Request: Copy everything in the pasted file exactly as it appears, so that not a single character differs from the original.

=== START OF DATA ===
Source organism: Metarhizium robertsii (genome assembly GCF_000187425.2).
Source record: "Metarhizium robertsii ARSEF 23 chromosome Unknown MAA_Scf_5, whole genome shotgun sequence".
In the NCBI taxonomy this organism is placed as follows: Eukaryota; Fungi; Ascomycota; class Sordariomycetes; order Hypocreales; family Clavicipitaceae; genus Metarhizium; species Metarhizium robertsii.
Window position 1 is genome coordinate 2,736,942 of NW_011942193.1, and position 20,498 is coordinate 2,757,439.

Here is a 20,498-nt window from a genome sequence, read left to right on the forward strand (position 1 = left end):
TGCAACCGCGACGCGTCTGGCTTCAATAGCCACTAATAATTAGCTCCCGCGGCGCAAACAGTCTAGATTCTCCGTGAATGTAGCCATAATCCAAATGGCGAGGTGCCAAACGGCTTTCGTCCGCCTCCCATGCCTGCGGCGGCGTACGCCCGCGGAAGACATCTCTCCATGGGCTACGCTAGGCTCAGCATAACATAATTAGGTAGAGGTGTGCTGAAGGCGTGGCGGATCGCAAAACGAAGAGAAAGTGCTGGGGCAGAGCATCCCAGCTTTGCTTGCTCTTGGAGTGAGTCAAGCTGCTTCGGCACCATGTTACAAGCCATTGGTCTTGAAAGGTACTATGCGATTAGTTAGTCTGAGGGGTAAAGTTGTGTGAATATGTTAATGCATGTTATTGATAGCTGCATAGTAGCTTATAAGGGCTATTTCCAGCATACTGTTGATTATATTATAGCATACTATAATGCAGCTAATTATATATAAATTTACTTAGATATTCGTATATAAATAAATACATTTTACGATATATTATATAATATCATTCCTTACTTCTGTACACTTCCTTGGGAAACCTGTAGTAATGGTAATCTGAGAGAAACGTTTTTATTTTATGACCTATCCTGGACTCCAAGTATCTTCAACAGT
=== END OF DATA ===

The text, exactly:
Source organism: Metarhizium robertsii (genome assembly GCF_000187425.2).
Source record: "Metarhizium robertsii ARSEF 23 chromosome Unknown MAA_Scf_5, whole genome shotgun sequence".
In the NCBI taxonomy this organism is placed as follows: Eukaryota; Fungi; Ascomycota; class Sordariomycetes; order Hypocreales; family Clavicipitaceae; genus Metarhizium; species Metarhizium robertsii.
Window position 1 is genome coordinate 2,736,942 of NW_011942193.1, and position 20,498 is coordinate 2,757,439.

Here is a 20,498-nt window from a genome sequence, read left to right on the forward strand (position 1 = left end):
TGCAACCGCGACGCGTCTGGCTTCAATAGCCACTAATAATTAGCTCCCGCGGCGCAAACAGTCTAGATTCTCCGTGAATGTAGCCATAATCCAAATGGCGAGGTGCCAAACGGCTTTCGTCCGCCTCCCATGCCTGCGGCGGCGTACGCCCGCGGAAGACATCTCTCCATGGGCTACGCTAGGCTCAGCATAACATAATTAGGTAGAGGTGTGCTGAAGGCGTGGCGGATCGCAAAACGAAGAGAAAGTGCTGGGGCAGAGCATCCCAGCTTTGCTTGCTCTTGGAGTGAGTCAAGCTGCTTCGGCACCATGTTACAAGCCATTGGTCTTGAAAGGTACTATGCGATTAGTTAGTCTGAGGGGTAAAGTTGTGTGAATATGTTAATGCATGTTATTGATAGCTGCATAGTAGCTTATAAGGGCTATTTCCAGCATACTGTTGATTATATTATAGCATACTATAATGCAGCTAATTATATATAAATTTACTTAGATATTCGTATATAAATAAATACATTTTACGATATATTATATAATATCATTCCTTACTTCTGTACACTTCCTTGGGAAACCTGTAGTAATGGTAATCTGAGAGAAACGTTTTTATTTTATGACCTATCCTGGACTCCAAGTATCTTCAACAGT